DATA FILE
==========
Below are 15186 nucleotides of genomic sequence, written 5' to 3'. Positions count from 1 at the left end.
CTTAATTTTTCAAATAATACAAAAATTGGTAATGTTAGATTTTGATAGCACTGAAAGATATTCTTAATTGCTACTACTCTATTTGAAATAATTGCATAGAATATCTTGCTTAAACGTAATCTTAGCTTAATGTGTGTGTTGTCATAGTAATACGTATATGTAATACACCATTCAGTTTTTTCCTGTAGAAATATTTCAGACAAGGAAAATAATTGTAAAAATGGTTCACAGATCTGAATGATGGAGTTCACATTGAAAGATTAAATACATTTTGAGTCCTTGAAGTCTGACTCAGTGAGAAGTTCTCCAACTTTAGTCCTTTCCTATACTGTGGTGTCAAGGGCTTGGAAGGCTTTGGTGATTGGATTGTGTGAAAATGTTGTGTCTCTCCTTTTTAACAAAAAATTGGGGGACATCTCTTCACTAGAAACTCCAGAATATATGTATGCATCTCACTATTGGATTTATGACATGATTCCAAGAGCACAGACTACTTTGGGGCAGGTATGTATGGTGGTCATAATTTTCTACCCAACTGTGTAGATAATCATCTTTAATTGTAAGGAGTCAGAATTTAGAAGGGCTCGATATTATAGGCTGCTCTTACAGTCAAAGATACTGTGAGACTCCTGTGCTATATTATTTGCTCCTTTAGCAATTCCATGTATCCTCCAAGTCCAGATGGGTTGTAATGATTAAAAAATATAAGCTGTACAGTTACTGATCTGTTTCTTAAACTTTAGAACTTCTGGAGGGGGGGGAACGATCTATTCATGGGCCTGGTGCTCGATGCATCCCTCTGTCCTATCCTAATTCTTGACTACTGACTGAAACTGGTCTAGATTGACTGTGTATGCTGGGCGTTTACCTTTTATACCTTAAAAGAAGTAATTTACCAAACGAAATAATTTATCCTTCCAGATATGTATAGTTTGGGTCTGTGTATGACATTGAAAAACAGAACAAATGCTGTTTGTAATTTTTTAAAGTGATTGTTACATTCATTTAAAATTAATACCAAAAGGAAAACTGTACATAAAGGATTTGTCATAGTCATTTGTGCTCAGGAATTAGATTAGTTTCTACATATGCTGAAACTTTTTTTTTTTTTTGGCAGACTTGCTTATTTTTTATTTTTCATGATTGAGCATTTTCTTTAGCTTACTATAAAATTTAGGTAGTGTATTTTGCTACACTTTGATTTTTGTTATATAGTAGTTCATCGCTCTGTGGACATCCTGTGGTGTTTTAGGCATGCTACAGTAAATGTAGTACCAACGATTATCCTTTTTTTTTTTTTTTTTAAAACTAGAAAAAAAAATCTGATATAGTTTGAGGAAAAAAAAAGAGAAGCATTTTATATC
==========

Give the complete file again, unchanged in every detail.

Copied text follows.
Below are 15186 nucleotides of genomic sequence, written 5' to 3'. Positions count from 1 at the left end.
CTTAATTTTTCAAATAATACAAAAATTGGTAATGTTAGATTTTGATAGCACTGAAAGATATTCTTAATTGCTACTACTCTATTTGAAATAATTGCATAGAATATCTTGCTTAAACGTAATCTTAGCTTAATGTGTGTGTTGTCATAGTAATACGTATATGTAATACACCATTCAGTTTTTTCCTGTAGAAATATTTCAGACAAGGAAAATAATTGTAAAAATGGTTCACAGATCTGAATGATGGAGTTCACATTGAAAGATTAAATACATTTTGAGTCCTTGAAGTCTGACTCAGTGAGAAGTTCTCCAACTTTAGTCCTTTCCTATACTGTGGTGTCAAGGGCTTGGAAGGCTTTGGTGATTGGATTGTGTGAAAATGTTGTGTCTCTCCTTTTTAACAAAAAATTGGGGGACATCTCTTCACTAGAAACTCCAGAATATATGTATGCATCTCACTATTGGATTTATGACATGATTCCAAGAGCACAGACTACTTTGGGGCAGGTATGTATGGTGGTCATAATTTTCTACCCAACTGTGTAGATAATCATCTTTAATTGTAAGGAGTCAGAATTTAGAAGGGCTCGATATTATAGGCTGCTCTTACAGTCAAAGATACTGTGAGACTCCTGTGCTATATTATTTGCTCCTTTAGCAATTCCATGTATCCTCCAAGTCCAGATGGGTTGTAATGATTAAAAAATATAAGCTGTACAGTTACTGATCTGTTTCTTAAACTTTAGAACTTCTGGAGGGGGGGGAACGATCTATTCATGGGCCTGGTGCTCGATGCATCCCTCTGTCCTATCCTAATTCTTGACTACTGACTGAAACTGGTCTAGATTGACTGTGTATGCTGGGCGTTTACCTTTTATACCTTAAAAGAAGTAATTTACCAAACGAAATAATTTATCCTTCCAGATATGTATAGTTTGGGTCTGTGTATGACATTGAAAAACAGAACAAATGCTGTTTGTAATTTTTTAAAGTGATTGTTACATTCATTTAAAATTAATACCAAAAGGAAAACTGTACATAAAGGATTTGTCATAGTCATTTGTGCTCAGGAATTAGATTAGTTTCTACATATGCTGAAACTTTTTTTTTTTTTTGGCAGACTTGCTTATTTTTTATTTTTCATGATTGAGCATTTTCTTTAGCTTACTATAAAATTTAGGTAGTGTATTTTGCTACACTTTGATTTTTGTTATATAGTAGTTCATCGCTCTGTGGACATCCTGTGGTGTTTTAGGCATGCTACAGTAAATGTAGTACCAACGATTATCCTTTTTTTTTTTTTTTTTAAAACTAGAAAAAAAAATCTGATATAGTTTGAGGAAAAAAAAAGAGAAGCATTTTATATC